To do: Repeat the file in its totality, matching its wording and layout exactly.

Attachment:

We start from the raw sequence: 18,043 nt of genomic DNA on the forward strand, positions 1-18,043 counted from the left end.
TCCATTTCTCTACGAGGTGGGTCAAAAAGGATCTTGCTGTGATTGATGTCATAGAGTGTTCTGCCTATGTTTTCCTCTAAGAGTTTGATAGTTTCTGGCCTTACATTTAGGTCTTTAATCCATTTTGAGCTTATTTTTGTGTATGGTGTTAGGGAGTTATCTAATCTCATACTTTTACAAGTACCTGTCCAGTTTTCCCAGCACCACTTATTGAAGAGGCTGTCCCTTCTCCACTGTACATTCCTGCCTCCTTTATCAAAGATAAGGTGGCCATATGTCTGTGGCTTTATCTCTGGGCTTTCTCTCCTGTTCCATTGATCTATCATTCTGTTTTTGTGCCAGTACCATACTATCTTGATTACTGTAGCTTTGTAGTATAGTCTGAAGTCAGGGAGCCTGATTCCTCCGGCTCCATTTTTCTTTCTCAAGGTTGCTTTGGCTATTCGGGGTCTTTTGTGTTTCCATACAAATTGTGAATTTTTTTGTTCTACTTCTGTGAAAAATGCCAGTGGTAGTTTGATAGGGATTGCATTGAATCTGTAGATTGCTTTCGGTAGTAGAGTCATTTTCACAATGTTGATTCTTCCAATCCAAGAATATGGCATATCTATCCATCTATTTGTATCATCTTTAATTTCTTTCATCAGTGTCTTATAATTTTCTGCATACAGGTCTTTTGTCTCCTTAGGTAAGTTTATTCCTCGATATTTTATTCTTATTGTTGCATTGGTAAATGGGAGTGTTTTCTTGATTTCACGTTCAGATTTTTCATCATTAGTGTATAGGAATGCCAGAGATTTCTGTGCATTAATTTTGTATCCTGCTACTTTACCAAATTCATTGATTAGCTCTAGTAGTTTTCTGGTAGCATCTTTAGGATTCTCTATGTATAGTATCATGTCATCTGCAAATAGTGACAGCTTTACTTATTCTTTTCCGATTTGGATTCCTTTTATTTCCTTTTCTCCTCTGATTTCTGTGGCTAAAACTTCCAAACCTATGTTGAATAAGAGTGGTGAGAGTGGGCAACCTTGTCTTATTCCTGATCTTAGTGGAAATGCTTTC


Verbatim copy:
We start from the raw sequence: 18,043 nt of genomic DNA on the forward strand, positions 1-18,043 counted from the left end.
TCCATTTCTCTACGAGGTGGGTCAAAAAGGATCTTGCTGTGATTGATGTCATAGAGTGTTCTGCCTATGTTTTCCTCTAAGAGTTTGATAGTTTCTGGCCTTACATTTAGGTCTTTAATCCATTTTGAGCTTATTTTTGTGTATGGTGTTAGGGAGTTATCTAATCTCATACTTTTACAAGTACCTGTCCAGTTTTCCCAGCACCACTTATTGAAGAGGCTGTCCCTTCTCCACTGTACATTCCTGCCTCCTTTATCAAAGATAAGGTGGCCATATGTCTGTGGCTTTATCTCTGGGCTTTCTCTCCTGTTCCATTGATCTATCATTCTGTTTTTGTGCCAGTACCATACTATCTTGATTACTGTAGCTTTGTAGTATAGTCTGAAGTCAGGGAGCCTGATTCCTCCGGCTCCATTTTTCTTTCTCAAGGTTGCTTTGGCTATTCGGGGTCTTTTGTGTTTCCATACAAATTGTGAATTTTTTTGTTCTACTTCTGTGAAAAATGCCAGTGGTAGTTTGATAGGGATTGCATTGAATCTGTAGATTGCTTTCGGTAGTAGAGTCATTTTCACAATGTTGATTCTTCCAATCCAAGAATATGGCATATCTATCCATCTATTTGTATCATCTTTAATTTCTTTCATCAGTGTCTTATAATTTTCTGCATACAGGTCTTTTGTCTCCTTAGGTAAGTTTATTCCTCGATATTTTATTCTTATTGTTGCATTGGTAAATGGGAGTGTTTTCTTGATTTCACGTTCAGATTTTTCATCATTAGTGTATAGGAATGCCAGAGATTTCTGTGCATTAATTTTGTATCCTGCTACTTTACCAAATTCATTGATTAGCTCTAGTAGTTTTCTGGTAGCATCTTTAGGATTCTCTATGTATAGTATCATGTCATCTGCAAATAGTGACAGCTTTACTTATTCTTTTCCGATTTGGATTCCTTTTATTTCCTTTTCTCCTCTGATTTCTGTGGCTAAAACTTCCAAACCTATGTTGAATAAGAGTGGTGAGAGTGGGCAACCTTGTCTTATTCCTGATCTTAGTGGAAATGCTTTC